Nicolas Roberto Robles
|Figure 1. Portrait of August Graft von Platen. Unknown Author – Holzstich 1879 In Gustav Adolf von Klöden: “Unser Deutsches Land und Volk” (Bayerische Staatsbibliothek München/Porträtsammlung). Via Wikimedia. Public Domain.|
Weil da, wo Schönheit waltet, Liebe waltet
Because where beauty reigns, love reigns
– Sonette aus Venedig.
August von Platen was a German poet whose death inspired Thomas Mann to write Death in Venice. Descended from an impoverished noble family, he attended the Cadet School at Munich from ages ten to fourteen. Later he became interested in foreign languages and began to write verses. In 1813, he reported for military service and briefly took part in the 1815 campaign against Napoleon. In 1818, he entered the University of Würzburg, turned to Persian language and literature, and after 1819 devoted himself to poetry. In 1824 he took his first trip to Italy. He became fascinated by Venice and a year later wrote Sonnets from Venice.
Venedig liegt nur noch im Land der Träume
Und wirft nur Schatten her aus alten Tagen . . .
Venice lies only in the land of dreams,
And only casts shadows from days of old . . .
In 1825, he wrote his best-known poem, “Tristan,” about the experience of beauty, the nearness of death, and the eternal pain of love. He then returned to Germany, where he was taken into custody for having exceeded his leave for study purposes and going to Venice instead.
|Figure 2. Wilhelm von Gloeden (1856-1931), Monument to August von Platen next to his grave in Syracuse, Sicily, Italy, in 1900. Via Wikimedia. Public Domain.|
In the summer of 1826, Platen received permission from the military authorities to spend two years studying in Italy. In 1827, Heinrich Heine published mocking verses by Karl Immermann, which Platen felt provoked by. He then denigrated Heine because of the latter’s Jewish origins. Heine took revenge by making Platen’s homosexuality public. The mutual attacks, presented through literary means, led to a lifelong enmity between the poets. Platen remained permanently in his Italian exile, changing his residence several times between Rome and Naples. Most of the time, however, he was lonely and dissatisfied. Except for two brief visits, he never saw his homeland again.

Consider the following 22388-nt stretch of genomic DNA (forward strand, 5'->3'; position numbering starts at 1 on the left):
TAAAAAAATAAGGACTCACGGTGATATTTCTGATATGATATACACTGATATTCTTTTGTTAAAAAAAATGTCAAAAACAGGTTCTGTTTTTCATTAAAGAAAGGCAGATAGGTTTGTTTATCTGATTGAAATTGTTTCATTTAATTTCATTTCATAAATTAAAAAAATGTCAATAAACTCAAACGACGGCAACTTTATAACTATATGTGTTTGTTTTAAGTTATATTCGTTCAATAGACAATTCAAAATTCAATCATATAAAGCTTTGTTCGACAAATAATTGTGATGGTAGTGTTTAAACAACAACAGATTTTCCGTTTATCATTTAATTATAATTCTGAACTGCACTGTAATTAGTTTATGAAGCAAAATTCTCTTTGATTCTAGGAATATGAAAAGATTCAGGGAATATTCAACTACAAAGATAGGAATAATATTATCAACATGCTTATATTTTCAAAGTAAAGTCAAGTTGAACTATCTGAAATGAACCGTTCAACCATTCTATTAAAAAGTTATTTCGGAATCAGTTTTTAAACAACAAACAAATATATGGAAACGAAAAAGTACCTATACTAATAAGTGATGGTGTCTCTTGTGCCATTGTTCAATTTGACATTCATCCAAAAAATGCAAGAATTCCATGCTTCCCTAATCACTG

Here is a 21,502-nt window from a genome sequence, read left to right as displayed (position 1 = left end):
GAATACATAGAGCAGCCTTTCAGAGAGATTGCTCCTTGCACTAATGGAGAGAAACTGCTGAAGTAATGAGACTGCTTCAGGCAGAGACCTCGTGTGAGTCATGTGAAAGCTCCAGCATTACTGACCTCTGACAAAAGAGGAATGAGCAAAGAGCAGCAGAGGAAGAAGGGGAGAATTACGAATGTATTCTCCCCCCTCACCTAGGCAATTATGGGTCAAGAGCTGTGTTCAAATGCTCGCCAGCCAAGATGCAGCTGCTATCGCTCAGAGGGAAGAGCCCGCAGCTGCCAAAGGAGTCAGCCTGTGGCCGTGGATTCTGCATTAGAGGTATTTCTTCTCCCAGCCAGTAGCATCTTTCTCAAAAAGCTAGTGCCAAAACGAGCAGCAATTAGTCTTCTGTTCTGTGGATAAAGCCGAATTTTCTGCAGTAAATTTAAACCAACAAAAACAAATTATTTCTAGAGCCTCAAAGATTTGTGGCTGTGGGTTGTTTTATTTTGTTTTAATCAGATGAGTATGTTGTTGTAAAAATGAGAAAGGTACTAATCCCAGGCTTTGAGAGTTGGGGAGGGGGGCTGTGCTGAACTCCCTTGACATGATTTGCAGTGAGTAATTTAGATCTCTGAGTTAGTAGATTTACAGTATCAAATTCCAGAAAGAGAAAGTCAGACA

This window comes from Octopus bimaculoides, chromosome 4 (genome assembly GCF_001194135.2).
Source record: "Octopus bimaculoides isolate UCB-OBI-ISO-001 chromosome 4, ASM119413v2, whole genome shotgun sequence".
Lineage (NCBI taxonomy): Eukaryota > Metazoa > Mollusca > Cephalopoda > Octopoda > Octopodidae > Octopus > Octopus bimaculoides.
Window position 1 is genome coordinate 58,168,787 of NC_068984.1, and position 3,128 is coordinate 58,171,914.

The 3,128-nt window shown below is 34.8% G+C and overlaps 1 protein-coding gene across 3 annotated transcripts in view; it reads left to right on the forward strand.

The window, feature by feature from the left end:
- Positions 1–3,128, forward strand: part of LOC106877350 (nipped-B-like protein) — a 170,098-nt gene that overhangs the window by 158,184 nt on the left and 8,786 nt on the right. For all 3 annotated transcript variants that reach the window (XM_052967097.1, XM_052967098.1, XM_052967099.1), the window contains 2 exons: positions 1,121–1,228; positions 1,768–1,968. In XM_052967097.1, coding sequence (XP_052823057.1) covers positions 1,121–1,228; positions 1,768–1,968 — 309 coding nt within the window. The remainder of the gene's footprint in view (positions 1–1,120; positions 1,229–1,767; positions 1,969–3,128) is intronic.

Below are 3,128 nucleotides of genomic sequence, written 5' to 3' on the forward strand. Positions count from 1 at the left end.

In 1829 a cholera pandemic reached Russia and from there progressed into Europe. It reached Vienna and Berlin in August 1831, spread over the greater part of France, and by 1835 had progressed to Italy. Platen fled cholera from Naples to Palermo and then on to Syracuse, where he planned to spend the winter studying history. There, alcoholic, Platen suffered what he thought was a cholera symptom, colic, and died, 39 years old, possibly from excessive medication.1 The Marchese Landolina di Sant’Alfano had him buried on December 6, 1835, in the garden of Villa Landolina, near Syracuse, as there were no Protestant cemeteries in Sicily.
The death of Platen inspired Thomas Mann to write Der Tod in Venedig (Death in Venice). It is the story of Gustav von Aschenbach (Platen was born in Ansbach), a famous writer of just over fifty and long widowed, who has set his life entirely on performance. The opera of Benjamin Britten Death in Venice is based on this short novel, as well as the film of the same title directed by Luchino Visconti, but the Italian director transformed von Aschenbach into a music composer. The novel contains autobiographical elements, since the German writer, staying for a week in 1911 (with his wife and his brother Heinrich) at the Hotel des Bains on the Venetian Lido, the main setting of the action, met there a beautiful boy who captivated and inspired him. Mann, who defended Platen in an essay published in 1930 against Goethe, liked to quote Platen’s poem “Tristan” which begins with these lines:
Wer die Schönheit angeschaut mit Augen,
Ist dem Tode schon anheimgegeben,
Wird für keinen Dienst auf Erden taugen,
Und doch wird er vor dem Tode beben,
Wer die Schönheit angeschaut mit Augen!
He who with his eyes has seen beauty,
Is already given over to death,
Will not be fit for any service on earth,
And yet tremble in the face of death,
He who with his eyes has seen beauty!
- Daniela Hippeli: Liebe und Verzweiflung. August Graf von Platen. In: Auf den Spuren der Dichter in Würzburg / hrsg. Von Kurt Illing. – Würzburg. Eigenverlag, 1992.
NICOLAS ROBERTO ROBLES is Professor of Nephrology at University of Extremadura and Member of the Academy of Medicine.